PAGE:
Oltre la foresta nera

Ieri mi sono imbattuto in questo interessante post e conseguente teoria. Su come l’Internet sia profondamente cambiato e per chi, come me, c’è dall’inizio delle prime interazioni online determinate da piattaforme sia complicato ritrovare se stessi in una dimensione ormai impazzita.

When I used the internet as an actual adolescent in the 1990s and as a young adult in the 2000s, this wasn’t the case. I blogged everyday. Message boards were how I learned to test theories and debate ideas. These communities were small enough that people knew each other, but big enough that there was diversity of opinion and conversation. You could vehemently disagree with someone about politics in one thread while agreeing just as passionately with them about movie sequels in another.

I had no problem being myself online then. But now it feels different. 

A lot of this difference is on me. I’m older. I have more at stake. But it’s not just me that changed. The internet did too. The internet went from a venue for low stakes experimentation to the place with some of the highest stakes of all. With the rise of online bullying, shaming, and even swatting, the internet became emotionally, reputationally, and physically dangerous. It became the dark forest. Our digital selves became evidence that could and would be used against us. To keep safe we exercised our right to stay silent and moved underground.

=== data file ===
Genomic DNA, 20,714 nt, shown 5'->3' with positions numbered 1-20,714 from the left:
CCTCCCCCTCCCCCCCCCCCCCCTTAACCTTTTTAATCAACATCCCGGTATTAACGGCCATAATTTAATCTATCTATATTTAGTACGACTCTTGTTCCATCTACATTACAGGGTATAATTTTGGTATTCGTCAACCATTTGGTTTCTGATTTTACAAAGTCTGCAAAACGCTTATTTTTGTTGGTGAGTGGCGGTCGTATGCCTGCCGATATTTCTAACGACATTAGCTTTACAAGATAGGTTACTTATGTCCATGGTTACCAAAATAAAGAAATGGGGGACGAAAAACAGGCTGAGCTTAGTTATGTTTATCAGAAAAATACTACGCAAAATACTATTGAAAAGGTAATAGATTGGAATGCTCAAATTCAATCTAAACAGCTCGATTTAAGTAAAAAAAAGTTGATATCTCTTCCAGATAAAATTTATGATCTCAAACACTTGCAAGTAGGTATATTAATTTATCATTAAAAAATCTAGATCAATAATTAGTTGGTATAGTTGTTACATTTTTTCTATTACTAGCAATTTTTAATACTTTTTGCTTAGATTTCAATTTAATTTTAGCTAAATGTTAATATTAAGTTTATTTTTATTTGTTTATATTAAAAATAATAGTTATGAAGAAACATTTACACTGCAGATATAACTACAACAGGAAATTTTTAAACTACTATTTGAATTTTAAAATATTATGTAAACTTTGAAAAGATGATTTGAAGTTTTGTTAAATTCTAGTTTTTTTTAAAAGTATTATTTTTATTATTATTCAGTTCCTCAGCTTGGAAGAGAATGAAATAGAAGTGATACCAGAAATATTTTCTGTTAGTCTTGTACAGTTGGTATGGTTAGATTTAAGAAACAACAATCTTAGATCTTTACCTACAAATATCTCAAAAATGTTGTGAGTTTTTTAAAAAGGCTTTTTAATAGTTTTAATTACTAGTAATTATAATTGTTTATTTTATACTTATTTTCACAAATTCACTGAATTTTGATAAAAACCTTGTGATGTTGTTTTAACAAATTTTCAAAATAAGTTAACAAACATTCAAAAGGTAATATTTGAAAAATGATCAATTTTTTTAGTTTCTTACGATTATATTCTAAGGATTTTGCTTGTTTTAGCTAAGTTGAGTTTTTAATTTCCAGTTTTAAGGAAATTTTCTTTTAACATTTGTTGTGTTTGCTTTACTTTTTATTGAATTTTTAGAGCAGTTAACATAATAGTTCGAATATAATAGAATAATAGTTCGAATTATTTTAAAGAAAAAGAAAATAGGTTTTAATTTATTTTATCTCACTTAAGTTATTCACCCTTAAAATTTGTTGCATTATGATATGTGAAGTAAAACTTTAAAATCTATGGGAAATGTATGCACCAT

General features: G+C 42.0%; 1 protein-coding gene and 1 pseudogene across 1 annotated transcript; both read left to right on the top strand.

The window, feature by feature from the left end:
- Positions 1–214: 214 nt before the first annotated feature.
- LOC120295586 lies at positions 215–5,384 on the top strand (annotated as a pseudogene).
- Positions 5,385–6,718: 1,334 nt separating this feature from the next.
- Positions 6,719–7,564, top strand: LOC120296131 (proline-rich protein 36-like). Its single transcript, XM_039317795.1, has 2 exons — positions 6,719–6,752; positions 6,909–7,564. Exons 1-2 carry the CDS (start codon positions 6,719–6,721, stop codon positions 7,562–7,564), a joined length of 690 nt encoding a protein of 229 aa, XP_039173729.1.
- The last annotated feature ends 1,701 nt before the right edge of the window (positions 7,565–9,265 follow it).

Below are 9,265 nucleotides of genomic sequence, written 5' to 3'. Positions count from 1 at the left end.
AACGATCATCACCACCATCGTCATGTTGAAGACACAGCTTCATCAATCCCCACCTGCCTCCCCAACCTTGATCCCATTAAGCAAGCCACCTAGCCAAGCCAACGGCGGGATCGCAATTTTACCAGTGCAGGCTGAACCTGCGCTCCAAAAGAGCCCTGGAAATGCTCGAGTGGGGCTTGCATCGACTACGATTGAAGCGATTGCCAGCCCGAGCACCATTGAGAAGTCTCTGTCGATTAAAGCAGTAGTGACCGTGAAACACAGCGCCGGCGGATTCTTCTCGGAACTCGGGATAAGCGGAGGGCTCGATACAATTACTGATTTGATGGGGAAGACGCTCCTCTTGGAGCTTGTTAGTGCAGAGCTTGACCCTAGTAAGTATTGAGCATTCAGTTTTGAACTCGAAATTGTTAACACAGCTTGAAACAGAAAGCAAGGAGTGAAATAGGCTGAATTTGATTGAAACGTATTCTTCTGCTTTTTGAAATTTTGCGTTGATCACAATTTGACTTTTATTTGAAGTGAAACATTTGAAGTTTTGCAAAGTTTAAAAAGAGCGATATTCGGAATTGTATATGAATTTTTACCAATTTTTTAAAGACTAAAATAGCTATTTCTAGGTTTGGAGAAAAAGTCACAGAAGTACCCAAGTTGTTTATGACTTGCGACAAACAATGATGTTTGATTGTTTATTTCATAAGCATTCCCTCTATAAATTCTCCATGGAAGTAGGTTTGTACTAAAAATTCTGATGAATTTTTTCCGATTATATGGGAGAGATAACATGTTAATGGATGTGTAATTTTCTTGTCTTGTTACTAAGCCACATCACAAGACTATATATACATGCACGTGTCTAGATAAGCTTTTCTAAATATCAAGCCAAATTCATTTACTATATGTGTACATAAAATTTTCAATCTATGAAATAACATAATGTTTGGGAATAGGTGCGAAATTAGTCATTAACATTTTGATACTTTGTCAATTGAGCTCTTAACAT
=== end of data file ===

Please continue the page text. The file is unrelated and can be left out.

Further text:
Internet è diventata una foresta nera, complicata da discernere e comprendere, difficile, per chi la abita, districarsi ed essere sé stessi.

Un tema a me assai caro. E diretta conseguenza dell’avvento sei social network, dove l’apparire conta più dell’essere. Ed essere sé stessi diventa una faccenda tremendamente complessa. Io ho adottato una soluzione simile a chi ha scritto il post.

Scrivere quotidianamente, sul blog, per me è una medicina fenomenale per essere sempre di più e apparire sempre di meno.

There’s tremendous value in coming into yourself as a person. Why wouldn’t that be true online, too? Recognizing that my online self was lacking, I made a commitment to learn how to be myself on the internet.

I started with a simple exercise. For one week, I would tweet twice a day. (Normally I tweet about once a month.) I wouldn’t try to impress or be cool. I would try to be real and share what was actually on my mind. 

The next step in my digital self-acceptance was to try sharing my dark forest self with the larger internet. After sending my last email about the dark forest, I posted it on Medium. I wasn’t expecting a response, but the piece blew up. In the last two weeks, more than 100,000 people read it around the world. 

The dark forest theory struck a chord. And it’s no wonder: many of us struggle to be ourselves online. We’re wary of showing who we really are outside our dark forests. But we’re also learning there are trade-offs. Our dark forests can become black domains with little connection or influence on the outside world.